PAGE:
Sharing your living space with someone that isn’t your family, a close friend or significant other can feel risky. Especially if you don’t know him/her very well before you sign the lease! Some of the biggest fears new renters have are cleanliness and safety-related. With questions like these a little too common. Will my roommate leave dirty dishes all over the kitchen? Will they replace the toilet roll as often as you? What if my roommate steals from me?

All are stressful situations in their own right. But right now, we’re going to look over your options if you suspect – or you know – your roommate is stealing from you. They could be helping themselves to your milk a little too often. Or they’re taking something more valuable. Let’s take a look at how you and your belongings can feel a little safer in your own home.

When your roommate is stealing your toiletries or food

Treating your items as communal goods can be more irritating than menacing. It could start off as a squeeze of your shampoo when they run out of theirs. And can later turn into you waking up to your own empty coffee jar before class. Or something much worse.

Here’s what Reddit user forevertiffanys25 went through when they found out their roommate steals. She asked the forum:

‘Lately, I have noticed little things like makeup and jewelry out of place. But just assumed I was imagining things and must have done it absentmindedly. Well, today I got home early and saw an empty facial mask package of mine sitting on the counter. Which means she went through my stuff and used it without my permission.

I am so frustrated. We share a small space so how the hell can I make sure she doesn’t use my things?’

So…what can you do if you find yourself in a similar situation?

Open communication is always the best initial approach, even when you suspect your roommate is stealing from you. It can help to diffuse any animosity between the two of you. And can mean you won’t have to keep everything from serums to cereals in your bedroom.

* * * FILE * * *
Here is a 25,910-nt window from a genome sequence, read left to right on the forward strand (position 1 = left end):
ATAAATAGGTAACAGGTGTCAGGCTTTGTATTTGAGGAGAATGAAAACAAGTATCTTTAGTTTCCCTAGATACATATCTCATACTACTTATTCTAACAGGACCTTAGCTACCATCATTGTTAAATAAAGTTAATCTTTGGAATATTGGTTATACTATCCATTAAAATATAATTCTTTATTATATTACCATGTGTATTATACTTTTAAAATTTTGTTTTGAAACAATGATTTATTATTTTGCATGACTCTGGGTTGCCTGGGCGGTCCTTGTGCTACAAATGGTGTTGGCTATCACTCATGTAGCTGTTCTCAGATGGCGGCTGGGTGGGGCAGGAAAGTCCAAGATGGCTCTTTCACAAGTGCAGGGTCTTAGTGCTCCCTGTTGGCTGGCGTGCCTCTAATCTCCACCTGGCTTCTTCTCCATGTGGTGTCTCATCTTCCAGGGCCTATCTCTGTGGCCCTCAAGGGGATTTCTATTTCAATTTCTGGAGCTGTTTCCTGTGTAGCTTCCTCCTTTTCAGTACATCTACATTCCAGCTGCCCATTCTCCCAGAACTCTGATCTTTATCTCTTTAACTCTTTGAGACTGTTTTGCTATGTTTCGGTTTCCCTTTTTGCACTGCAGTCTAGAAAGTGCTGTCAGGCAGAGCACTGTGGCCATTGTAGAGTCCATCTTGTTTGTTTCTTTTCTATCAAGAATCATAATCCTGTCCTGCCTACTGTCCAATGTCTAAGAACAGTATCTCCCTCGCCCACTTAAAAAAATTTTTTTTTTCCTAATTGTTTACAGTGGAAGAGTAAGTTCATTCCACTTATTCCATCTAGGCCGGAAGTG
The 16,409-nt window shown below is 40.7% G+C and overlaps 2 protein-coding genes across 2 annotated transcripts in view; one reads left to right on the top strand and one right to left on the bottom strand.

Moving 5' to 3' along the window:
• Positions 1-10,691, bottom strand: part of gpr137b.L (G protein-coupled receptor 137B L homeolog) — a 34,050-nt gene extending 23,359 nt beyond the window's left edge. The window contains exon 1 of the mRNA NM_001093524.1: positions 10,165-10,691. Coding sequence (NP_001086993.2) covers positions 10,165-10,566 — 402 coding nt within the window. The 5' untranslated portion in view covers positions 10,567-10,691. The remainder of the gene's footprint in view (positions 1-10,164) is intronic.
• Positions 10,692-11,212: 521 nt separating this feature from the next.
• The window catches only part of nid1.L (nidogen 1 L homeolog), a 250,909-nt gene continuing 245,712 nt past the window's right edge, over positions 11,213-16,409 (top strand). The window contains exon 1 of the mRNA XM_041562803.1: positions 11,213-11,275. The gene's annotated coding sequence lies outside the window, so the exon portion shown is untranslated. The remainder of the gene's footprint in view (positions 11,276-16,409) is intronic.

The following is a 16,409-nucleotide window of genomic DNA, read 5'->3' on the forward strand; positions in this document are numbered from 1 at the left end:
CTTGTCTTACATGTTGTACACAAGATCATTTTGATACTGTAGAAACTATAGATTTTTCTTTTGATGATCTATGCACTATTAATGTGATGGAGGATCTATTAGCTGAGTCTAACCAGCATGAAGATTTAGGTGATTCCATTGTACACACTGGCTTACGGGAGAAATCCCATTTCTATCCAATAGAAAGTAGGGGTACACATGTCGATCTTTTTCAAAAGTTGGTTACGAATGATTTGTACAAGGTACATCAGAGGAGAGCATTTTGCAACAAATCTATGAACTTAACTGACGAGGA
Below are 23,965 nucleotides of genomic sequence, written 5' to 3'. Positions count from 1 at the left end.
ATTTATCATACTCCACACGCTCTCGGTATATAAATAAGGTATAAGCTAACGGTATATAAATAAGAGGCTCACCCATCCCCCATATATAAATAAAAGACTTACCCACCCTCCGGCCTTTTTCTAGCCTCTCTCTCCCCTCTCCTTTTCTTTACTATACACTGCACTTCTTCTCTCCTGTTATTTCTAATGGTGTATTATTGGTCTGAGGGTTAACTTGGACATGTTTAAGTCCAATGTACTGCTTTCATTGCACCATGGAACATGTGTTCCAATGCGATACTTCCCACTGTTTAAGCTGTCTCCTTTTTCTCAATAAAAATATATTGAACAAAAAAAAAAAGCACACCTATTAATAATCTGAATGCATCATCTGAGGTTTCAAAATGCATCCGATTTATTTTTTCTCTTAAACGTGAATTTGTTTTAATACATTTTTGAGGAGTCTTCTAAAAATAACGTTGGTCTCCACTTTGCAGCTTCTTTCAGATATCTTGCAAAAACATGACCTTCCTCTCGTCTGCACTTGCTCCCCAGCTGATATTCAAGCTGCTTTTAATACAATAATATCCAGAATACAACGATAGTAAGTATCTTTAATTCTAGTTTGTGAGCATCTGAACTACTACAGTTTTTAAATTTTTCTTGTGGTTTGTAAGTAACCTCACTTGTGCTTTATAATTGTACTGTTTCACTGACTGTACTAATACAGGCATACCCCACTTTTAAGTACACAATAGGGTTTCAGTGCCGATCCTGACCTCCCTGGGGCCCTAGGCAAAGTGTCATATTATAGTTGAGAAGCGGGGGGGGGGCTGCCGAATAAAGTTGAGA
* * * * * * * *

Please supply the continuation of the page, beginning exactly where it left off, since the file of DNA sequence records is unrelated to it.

Bring up the issue gently, saying something like, “Hey, I think some of my stuff is going missing. I’m on a tight budget, so if you need to use any of my food, would you mind asking me first?”

Finish the conversation off on a light note. Such as inviting them to join you in watching a sitcom that evening. Later if you find out that your roommate is stealing from you still, you might need to consider keeping your high-value items locked in your bedroom or reporting the issue to your landlord.

When high-value items go missing:

Reddit user Janiewise discovered that while she was away having surgery, her roommate stole over $1000 worth of stuff from her. With no hard proof, she wasn’t sure what her best course of action was.

‘Last Monday, I moved out of my apartment in Baltimore City. I had been living with a girl I found on Craigslist for 8 months, no problems. I was out of the house Thurs-Sun the week prior due to an emergency illness because of which, ended up having surgery this past Wednesday. While I was out of the apt, she stole over $1000 worth of things from me: Nikon DSLR camera, backpack, Marc Jacobs sunglasses, Ariat cowboy boots, including a ton of jewelry. I found my jewelry in her room, so there is no doubt it was her, but there is so much more missing. 

At the time I was just trying to get my stuff out of her reach and focus on my health (I was pre-surgery at the time). She owes me for 2.5 months utilities plus the stuff she stole from me. Is it too late to do anything?’

What can you do when your roommate steals from you but you don’t have any evidence?

This is a tough and highly frustrating situation to be in. Your roommate is technically innocent until proven guilty…or until they give in and confess. Try bringing up the missing items as part of the conversation, in the presence of someone you know. Simply saying, “Hey [roomi], I can’t find my [item]. Have you seen it anywhere?” makes them aware that you’re onto them.

If you feel like you’re still hitting a brick wall, consider installing hidden cameras. In the United States, it’s legal to install home cameras in areas where one does not have a reasonable expectation of privacy. In other words, you cannot use surveillance in the bathroom or your roommate’s bedroom, but common areas are allowed (as long as you’re not using audio surveillance, too.)

If you have conclusive proof that your roommate has in fact been stealing from you, it’s time to confront your roommate and gently ask them to move out.

If you’re not comfortable doing that, or if the situation has escalated beyond a conversation, you’re perfectly within your rights to file a police report.

D’you know what else Roomi does outside of helping its readers figure the best possible solution when their roommate is stealing from them? With our ever-increasing lists of rooms and roommates across the world, we help you find your perfect match! Download the app here and hop on the easiest ride home, ever!